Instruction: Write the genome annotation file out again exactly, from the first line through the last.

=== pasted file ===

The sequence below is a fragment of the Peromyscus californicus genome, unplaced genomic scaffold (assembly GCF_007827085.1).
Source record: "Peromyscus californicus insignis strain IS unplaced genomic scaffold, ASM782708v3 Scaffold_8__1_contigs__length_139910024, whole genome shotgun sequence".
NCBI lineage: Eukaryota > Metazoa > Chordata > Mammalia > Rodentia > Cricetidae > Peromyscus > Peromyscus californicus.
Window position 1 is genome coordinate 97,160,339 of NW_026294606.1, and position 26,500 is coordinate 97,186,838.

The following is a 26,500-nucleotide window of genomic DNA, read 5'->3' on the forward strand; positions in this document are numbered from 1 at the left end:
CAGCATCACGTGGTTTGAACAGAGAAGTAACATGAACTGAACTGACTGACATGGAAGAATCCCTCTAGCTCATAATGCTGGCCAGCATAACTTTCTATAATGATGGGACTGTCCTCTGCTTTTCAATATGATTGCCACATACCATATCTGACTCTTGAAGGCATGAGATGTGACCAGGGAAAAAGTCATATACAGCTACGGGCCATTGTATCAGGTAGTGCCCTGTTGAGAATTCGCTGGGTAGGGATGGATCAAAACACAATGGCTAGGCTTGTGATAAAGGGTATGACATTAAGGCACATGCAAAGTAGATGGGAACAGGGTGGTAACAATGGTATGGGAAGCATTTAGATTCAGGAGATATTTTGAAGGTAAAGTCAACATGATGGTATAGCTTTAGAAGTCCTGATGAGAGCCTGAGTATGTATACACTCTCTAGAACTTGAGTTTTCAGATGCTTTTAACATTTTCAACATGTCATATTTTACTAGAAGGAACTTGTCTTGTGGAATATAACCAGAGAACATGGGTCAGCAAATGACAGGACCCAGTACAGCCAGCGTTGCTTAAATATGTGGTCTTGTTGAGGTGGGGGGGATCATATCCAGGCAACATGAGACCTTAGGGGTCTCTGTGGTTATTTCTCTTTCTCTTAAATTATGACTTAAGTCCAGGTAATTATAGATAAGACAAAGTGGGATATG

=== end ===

The sequence below is a fragment of the Peromyscus californicus genome, unplaced genomic scaffold (assembly GCF_007827085.1).
Source record: "Peromyscus californicus insignis strain IS unplaced genomic scaffold, ASM782708v3 Scaffold_8__1_contigs__length_139910024, whole genome shotgun sequence".
NCBI lineage: Eukaryota > Metazoa > Chordata > Mammalia > Rodentia > Cricetidae > Peromyscus > Peromyscus californicus.
Window position 1 is genome coordinate 97,160,339 of NW_026294606.1, and position 26,500 is coordinate 97,186,838.

The following is a 26,500-nucleotide window of genomic DNA, read 5'->3' on the forward strand; positions in this document are numbered from 1 at the left end:
CAGCATCACGTGGTTTGAACAGAGAAGTAACATGAACTGAACTGACTGACATGGAAGAATCCCTCTAGCTCATAATGCTGGCCAGCATAACTTTCTATAATGATGGGACTGTCCTCTGCTTTTCAATATGATTGCCACATACCATATCTGACTCTTGAAGGCATGAGATGTGACCAGGGAAAAAGTCATATACAGCTACGGGCCATTGTATCAGGTAGTGCCCTGTTGAGAATTCGCTGGGTAGGGATGGATCAAAACACAATGGCTAGGCTTGTGATAAAGGGTATGACATTAAGGCACATGCAAAGTAGATGGGAACAGGGTGGTAACAATGGTATGGGAAGCATTTAGATTCAGGAGATATTTTGAAGGTAAAGTCAACATGATGGTATAGCTTTAGAAGTCCTGATGAGAGCCTGAGTATGTATACACTCTCTAGAACTTGAGTTTTCAGATGCTTTTAACATTTTCAACATGTCATATTTTACTAGAAGGAACTTGTCTTGTGGAATATAACCAGAGAACATGGGTCAGCAAATGACAGGACCCAGTACAGCCAGCGTTGCTTAAATATGTGGTCTTGTTGAGGTGGGGGGGATCATATCCAGGCAACATGAGACCTTAGGGGTCTCTGTGGTTATTTCTCTTTCTCTTAAATTATGACTTAAGTCCAGGTAATTATAGATAAGACAAAGTGGGATATG